Hunter Water has been fined by the NSW Environment Protection Authority after a failure in their maintenance program that occurred at Dungog Water Treatment Plant (WTP) in May 2017.
As part of an impromptu inspection, the EPA identified a build-up of crystallised Alum salts from joins in the pipework, and lime scale and a leak on the lime dosing system.
Alum is used as part of the filtration process to treat water to drinking water standards and is commonly used throughout the world.
Hunter Water has acknowledged its maintenance procedures should have been better in identifying and resolving the issues, and maintained that it has a number of safeguards in place to prevent the escape of chemicals to the environment.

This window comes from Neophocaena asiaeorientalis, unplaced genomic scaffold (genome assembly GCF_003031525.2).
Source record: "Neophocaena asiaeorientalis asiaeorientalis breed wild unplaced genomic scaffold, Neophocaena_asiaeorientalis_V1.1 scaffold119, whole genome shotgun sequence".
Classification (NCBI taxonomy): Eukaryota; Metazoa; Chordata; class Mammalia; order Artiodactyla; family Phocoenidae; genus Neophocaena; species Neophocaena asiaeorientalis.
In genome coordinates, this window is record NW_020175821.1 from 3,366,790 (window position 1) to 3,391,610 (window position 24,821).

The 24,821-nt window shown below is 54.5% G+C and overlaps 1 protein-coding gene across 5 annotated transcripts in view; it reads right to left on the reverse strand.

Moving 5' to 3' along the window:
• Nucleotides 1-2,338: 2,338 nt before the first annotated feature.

The EPA has confirmed that there was no evidence that the leaks had caused actual environmental damage. Hunter Water’s plant operators took immediate actions to resolve the defects identified by the EPA and improved systems for identification and management of similar defects.
Further to this, Hunter Water has made a series of improvements at the plant since 2016, including replacing the fluoride dosing and storage system at a cost of $1.5 million, and has completed a concept design for the upgrade of the other chemical systems at the plant, with an expected cost above $5 million.